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Four years ago Ncuti Gatwa was homeless. Now he's been named as the 14th Doctor Who.

For fans of the hit Netflix series, Sex Education, it's hard to believe that actor Ncuti Gatwa who plays the beloved character of Eric Effiong, was homeless and hungry in 2018. 

Now, just four years later, Gatwa has landed the iconic role of the 14th Doctor Who, a part previously held by a list of well-known actors including Jodie Whittaker, David Tennant and Matt Smith.

Fans and friends have reacted excitedly to the announcement that Gatwa will be the first black actor to be cast as the primary incarnation of the Time Lord.

Bridgerton actor Rege-Jean Page offered his congratulations on Instagram while his Sex Education co-star Gillian Anderson was one of the first to share the good news via Twitter, writing "Congratulations to this little ray of sunshine".

Watch: Netflix's Sex Education, season 3 trailer. Post continues below.


Video via Netflix.

The official announcement from the BBC came just before Gatwa was pictured on the red carpet at the BAFTA awards, where he was nominated for Best Male Comedy Actor. 

Gatwa gave a statement to the BBC about how he felt after the official Doctor Who announcement.

 "It feels really amazing. It's a true honour. This role is an institution, and it's so iconic," Gatwa said. 

"I feel very grateful to have had the baton handed over and I'm going to try to do my best.

"Unlike the Doctor, I only have one heart, but I'm giving it all to this show."

On his Instagram account, Gatwa shared his good news to his over 2.6 million fans with a post of two hearts, a plus sign and a blue square, symbolising the Doctor's two hearts and his blue time-travelling spaceship, the TARDIS.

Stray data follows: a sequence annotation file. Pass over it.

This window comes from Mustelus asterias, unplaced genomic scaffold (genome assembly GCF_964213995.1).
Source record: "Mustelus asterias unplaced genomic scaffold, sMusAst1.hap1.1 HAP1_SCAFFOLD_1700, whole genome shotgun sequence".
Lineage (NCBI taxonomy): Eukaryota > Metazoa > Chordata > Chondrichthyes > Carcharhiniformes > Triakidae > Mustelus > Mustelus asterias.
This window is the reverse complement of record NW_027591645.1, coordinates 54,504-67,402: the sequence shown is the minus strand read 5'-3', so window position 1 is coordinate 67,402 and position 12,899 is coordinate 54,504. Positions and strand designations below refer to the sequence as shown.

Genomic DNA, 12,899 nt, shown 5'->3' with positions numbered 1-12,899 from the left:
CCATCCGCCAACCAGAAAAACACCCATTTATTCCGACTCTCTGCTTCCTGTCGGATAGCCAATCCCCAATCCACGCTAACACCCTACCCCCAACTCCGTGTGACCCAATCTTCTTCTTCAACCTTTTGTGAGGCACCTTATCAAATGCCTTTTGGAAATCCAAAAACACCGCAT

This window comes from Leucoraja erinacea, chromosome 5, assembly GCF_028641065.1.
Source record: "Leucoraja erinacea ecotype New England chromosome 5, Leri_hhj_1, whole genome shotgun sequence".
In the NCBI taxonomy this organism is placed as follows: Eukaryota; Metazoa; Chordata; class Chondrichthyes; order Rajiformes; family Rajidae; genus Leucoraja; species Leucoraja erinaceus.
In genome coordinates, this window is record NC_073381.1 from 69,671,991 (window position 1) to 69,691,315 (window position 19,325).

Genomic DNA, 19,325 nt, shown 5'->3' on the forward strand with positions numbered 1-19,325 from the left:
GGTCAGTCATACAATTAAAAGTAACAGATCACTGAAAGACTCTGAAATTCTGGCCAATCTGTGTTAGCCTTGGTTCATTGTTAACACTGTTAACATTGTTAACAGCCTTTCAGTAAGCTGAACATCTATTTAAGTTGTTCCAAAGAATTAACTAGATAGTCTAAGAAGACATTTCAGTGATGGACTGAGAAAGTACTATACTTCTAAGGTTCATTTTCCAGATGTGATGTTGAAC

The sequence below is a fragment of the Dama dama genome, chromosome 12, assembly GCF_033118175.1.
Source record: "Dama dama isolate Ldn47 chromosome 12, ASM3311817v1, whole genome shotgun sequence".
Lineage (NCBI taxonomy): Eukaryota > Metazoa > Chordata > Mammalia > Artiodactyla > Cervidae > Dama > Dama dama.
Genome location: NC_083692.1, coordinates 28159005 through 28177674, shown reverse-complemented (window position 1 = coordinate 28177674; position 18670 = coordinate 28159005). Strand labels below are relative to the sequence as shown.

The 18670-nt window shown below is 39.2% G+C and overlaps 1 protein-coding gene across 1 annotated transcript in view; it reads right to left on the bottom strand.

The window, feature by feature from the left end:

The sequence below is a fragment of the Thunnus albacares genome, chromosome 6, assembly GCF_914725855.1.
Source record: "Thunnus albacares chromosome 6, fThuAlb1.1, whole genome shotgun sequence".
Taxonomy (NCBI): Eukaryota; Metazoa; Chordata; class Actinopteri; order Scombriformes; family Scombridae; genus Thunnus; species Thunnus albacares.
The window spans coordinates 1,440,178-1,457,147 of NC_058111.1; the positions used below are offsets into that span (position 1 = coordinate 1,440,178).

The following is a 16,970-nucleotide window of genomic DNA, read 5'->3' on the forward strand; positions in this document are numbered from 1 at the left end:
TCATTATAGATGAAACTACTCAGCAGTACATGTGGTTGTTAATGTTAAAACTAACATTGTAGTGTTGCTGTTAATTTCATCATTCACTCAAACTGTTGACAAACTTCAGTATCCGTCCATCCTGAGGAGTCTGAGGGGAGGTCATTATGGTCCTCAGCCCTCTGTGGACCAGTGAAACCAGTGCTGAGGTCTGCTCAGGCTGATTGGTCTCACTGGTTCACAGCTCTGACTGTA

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As part of the BBC's announcement on the official Doctor Who website, Russell T Davies, the screenwriter and producer best known for Queer as Folk and for reviving the Doctor Who franchise, said that Gatwa was the perfect pick for this iconic lead.

"The future is here and it’s Ncuti!" Davies exclaimed.

"Sometimes talent walks through the door and it’s so bright and bold and brilliant, I just stand back in awe and thank my lucky stars. Ncuti dazzled us, seized hold of the Doctor and owned those TARDIS keys in seconds. It’s an honour to work with him, and a hoot, I can’t wait to get started."

A modest upbringing

Long before red carpets and life-changing television roles, Rwandan-Scottish actor Ncuti Gatwa grew up in Edinburgh after his parents fled from the genocide in Rwanda in 1994. 

He attended a regular high school, then moved to Glasgow to study at the Royal Conservatoire of Scotland before graduating with a BA in acting in 2013.

After graduation, he remained in Scotland with the Dundee Theatre Company and for the next five years he had roles in a variety of theatre productions including as part of a touring show in the US.

Listen: Mamamia's entertainment podcast on all things Selling Sunset and Doctor Who. Post continues below.